We hesitate to criticize a Canucks’ player agent, especially considering the clustercuss that happened the last time we did something like that, but one has to wonder what Mike Liut, Cory Schneider’s agent, was thinking Monday when he spoke to Brad Ziemer regarding the situation in the Vancouver crease.
Certainly, this isn’t an ideal situation, but Schneider and Roberto Luongo have both given the impression they’re relatively at ease with it and capable of handling it professionally. “I don’t cry myself to sleep at night, I don’t feel bad for myself, I just have to work hard and be better,” Schneider said at the end of January.
Then Liut spoke up. ”Our concern is we were hoping that this would be the year that Cory would play 75 per cent of the games,” he said. Liut also brought up a worst-case scenario in which Luongo sticks around for the whole year and plays the majority of the games. ”If they are both there for the entire season, and it’s a 48-game season, and Roberto plays 40 games, that’s a disaster,” he said. “That’s an extreme and I don’t think that’s going to happen, but certainly the sooner the better [in regards to a trade].”
Liut’s right to be skeptical that this scenario occurs, especially considering that, at the time of the interview, Schneider had started 4 games to Luongo’s 5. People keep acting like Luongo’s gotten all the starts so far. He’s had one more than Schneider. Even if he is here all season, I’d expect he and Schneider to see something closer to a 50/50 split in goal.
But the fact that Liut is even positing worst-case scenarios — out loud and on the record, at that — is a new headache, both for the Canucks and for Cory Schneider. These comments add unnecessary fuel to a fire that initially seemed under control. More than that, they run the risk of making Schneider look like the bad guy, especially as the moods regarding Roberto Luongo begin to change.
Luongo’s done well for himself over the past six months through his Twitter account, which has demonstrated his ability to laugh at this entire situation. Who can’t love a tweet like this:
Being a backup is a lot funner than I anticipated………
—Strombone (@strombone1) February 2, 2013
Or this, which came just before the Super Bowl coin toss:
Heads on the coin toss. Lock it in. I’ve won a few of those this week! #SB47
—Strombone (@strombone1) February 3, 2013
But then there’s the perfectly-timed article that appeared in the Sun over the weekend, in which Leigh Maureen Thornton, a Victoria resident battling cancer, wrote a letter claiming Luongo had saved her life. She credited Luongo’s determination as an inspiration during her fight with illness. Here’s an except:
Why? Because while you kept picking yourself up each time you felt defeated, I watched you while I battled this evil existence known as cancer. (I purposefully did not capitalize the word cancer so as to not give it more power).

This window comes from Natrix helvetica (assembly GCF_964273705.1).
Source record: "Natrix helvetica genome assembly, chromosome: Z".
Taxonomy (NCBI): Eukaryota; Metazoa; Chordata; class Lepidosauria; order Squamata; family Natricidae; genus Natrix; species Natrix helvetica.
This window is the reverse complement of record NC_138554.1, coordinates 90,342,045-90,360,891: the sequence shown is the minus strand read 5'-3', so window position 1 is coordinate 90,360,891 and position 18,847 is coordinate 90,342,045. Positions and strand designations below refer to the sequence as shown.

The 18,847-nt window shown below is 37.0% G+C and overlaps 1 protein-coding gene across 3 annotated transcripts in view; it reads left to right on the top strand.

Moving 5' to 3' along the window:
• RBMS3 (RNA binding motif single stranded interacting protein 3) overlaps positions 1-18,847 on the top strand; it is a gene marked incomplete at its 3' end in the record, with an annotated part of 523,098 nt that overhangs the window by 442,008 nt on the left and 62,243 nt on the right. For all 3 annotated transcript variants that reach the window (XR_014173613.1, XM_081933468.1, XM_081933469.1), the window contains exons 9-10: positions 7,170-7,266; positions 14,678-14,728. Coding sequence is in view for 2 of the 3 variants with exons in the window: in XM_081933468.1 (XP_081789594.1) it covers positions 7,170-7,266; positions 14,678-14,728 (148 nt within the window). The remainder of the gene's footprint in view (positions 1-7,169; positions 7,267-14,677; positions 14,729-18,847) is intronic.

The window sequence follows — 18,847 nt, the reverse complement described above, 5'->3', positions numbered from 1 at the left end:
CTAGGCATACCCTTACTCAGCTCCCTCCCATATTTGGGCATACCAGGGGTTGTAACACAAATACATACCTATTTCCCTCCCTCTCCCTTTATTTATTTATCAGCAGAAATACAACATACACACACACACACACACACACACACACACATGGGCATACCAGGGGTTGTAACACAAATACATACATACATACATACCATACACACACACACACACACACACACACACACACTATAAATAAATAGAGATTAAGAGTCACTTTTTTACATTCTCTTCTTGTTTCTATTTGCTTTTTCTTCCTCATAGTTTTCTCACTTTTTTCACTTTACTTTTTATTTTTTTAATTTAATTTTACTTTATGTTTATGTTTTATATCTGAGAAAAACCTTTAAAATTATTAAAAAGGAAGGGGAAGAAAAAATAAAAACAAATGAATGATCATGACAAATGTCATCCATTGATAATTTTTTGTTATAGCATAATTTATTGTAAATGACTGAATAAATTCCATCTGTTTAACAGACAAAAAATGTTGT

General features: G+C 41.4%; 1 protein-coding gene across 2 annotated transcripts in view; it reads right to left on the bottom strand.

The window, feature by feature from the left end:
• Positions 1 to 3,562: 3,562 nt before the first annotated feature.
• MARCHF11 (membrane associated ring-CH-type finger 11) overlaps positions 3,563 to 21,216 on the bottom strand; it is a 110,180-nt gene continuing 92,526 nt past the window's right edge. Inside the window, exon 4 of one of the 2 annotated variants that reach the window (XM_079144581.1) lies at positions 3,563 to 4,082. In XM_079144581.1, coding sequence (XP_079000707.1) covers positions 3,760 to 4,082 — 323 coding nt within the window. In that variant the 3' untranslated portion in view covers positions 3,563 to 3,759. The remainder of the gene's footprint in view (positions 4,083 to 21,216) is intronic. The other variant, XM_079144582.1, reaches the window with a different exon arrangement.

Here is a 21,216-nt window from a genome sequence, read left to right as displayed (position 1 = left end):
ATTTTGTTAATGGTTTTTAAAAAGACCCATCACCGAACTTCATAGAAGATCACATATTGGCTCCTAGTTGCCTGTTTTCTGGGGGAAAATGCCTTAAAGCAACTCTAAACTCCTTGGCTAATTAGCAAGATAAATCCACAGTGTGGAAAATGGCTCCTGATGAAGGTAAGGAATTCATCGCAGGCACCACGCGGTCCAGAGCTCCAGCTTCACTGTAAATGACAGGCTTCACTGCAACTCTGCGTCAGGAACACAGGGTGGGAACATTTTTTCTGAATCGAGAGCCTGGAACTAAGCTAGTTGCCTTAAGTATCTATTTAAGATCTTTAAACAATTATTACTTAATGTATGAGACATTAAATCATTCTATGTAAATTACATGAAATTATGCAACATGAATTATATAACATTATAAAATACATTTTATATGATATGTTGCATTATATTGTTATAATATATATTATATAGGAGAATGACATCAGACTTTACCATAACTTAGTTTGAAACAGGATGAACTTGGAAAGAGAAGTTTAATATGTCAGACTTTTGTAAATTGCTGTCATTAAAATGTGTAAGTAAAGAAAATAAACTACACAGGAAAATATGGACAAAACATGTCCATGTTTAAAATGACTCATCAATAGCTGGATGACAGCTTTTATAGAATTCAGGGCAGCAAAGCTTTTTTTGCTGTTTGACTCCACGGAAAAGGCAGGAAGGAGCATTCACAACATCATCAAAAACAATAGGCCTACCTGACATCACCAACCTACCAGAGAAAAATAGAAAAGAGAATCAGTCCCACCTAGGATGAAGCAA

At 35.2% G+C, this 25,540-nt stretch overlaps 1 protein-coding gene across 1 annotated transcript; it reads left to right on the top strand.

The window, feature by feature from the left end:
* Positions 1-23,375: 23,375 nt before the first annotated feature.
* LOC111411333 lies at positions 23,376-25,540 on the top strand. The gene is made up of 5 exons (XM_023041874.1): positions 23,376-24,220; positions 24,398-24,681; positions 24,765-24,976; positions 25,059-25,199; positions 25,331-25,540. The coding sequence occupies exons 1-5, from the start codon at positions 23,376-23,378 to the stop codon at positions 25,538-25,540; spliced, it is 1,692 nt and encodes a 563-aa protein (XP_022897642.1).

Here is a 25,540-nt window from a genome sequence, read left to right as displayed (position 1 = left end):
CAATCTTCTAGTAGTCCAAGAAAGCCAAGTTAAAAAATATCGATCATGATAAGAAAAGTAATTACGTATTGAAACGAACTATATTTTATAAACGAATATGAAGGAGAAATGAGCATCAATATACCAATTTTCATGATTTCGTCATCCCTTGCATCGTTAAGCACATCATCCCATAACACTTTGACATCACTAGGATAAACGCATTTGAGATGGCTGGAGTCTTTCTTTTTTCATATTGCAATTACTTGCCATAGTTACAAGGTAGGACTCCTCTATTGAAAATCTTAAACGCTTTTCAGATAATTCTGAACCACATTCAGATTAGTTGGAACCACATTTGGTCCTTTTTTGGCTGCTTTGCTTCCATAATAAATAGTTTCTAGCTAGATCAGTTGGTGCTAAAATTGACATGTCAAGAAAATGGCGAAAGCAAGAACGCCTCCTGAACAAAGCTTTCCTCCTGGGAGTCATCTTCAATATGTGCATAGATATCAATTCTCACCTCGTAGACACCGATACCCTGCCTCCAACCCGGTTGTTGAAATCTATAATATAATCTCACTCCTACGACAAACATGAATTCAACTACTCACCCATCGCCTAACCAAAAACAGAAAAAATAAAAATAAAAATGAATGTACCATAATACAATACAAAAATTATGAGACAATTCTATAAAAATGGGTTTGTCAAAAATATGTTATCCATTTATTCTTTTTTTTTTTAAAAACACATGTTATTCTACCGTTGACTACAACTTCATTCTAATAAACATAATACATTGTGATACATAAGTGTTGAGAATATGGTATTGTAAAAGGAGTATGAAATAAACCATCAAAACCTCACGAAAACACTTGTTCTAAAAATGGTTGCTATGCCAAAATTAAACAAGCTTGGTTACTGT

You see, I was knocked down so many times previous to this cancer that I was desperately seeking any source of possible motivation. I wanted so badly to pull through it but felt no strength inside me, however I watched you play hockey in such a way as if you were trying to save your life.
I drew strength from your strength.
When asked about the letter, Luongo responded in kind. I’m an inspiration? You’re an inspiration.
“Even though she says I was an inspiration for her,” Luongo told CTV, “I think after reading something like that I think she’s more of an inspiration for me. Those are serious matters that you go through in life and to fight like that and to conquer, it’s something that makes the stuff that goes on around here look silly.”
Great quote. Granted, it was fairly clear that the Luongo stuff was silly before the letter, but some extra perspective is always nice.
So basically, in the last few days, we’ve had Luongo lighting it up in goal, laughing it off on Twitter, giving poignant and self-aware quotes, and sharing mutual inspiration with a cancer patient.
Meanwhile, Schneider’s agent is positing doomsday scenarios and giving us the first sign of disgruntlement from his client’s camp. It’s not much, but it’s something. And with the love Luongo is getting from the fans and media all of a sudden — Liut runs the risk of turning Schneider into the bad guy here.
It could be worse, of course. Liut may have added fuel to the fire, but at least he didn’t let half of Schneider’s face get burned off in a fire, which practically guarantees a heel turn. (Schneider realizing Vigneault’s coin, like Dent’s coin, is heads on both sides, would probably do it too.) But the way this whole situation is trending, if Schneider and his agent don’t tread lightly, Schneider may see himself become the villain.Tags: Cory Schneider, goaltending controversy, Roberto Luongo